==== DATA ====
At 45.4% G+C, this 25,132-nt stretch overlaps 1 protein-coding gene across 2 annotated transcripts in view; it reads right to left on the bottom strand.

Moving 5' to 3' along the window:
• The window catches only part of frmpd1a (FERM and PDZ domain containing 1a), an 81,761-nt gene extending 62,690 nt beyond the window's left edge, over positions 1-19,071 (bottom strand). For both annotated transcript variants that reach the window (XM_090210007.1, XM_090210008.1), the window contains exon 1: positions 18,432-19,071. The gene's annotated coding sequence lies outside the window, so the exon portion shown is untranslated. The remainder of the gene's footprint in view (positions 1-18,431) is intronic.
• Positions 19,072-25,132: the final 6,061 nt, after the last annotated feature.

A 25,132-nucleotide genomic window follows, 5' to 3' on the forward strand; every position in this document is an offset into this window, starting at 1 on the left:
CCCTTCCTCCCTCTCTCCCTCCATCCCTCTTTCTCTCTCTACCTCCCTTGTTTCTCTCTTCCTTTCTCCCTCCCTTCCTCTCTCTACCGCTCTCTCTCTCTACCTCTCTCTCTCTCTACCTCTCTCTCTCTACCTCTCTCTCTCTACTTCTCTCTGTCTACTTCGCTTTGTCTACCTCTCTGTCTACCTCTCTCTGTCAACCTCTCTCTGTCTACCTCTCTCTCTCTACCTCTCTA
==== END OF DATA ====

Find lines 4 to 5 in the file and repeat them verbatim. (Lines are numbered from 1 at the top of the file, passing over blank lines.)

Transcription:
• Positions 19,072-25,132: the final 6,061 nt, after the last annotated feature.

A 25,132-nucleotide genomic window follows, 5' to 3' on the forward strand; every position in this document is an offset into this window, starting at 1 on the left: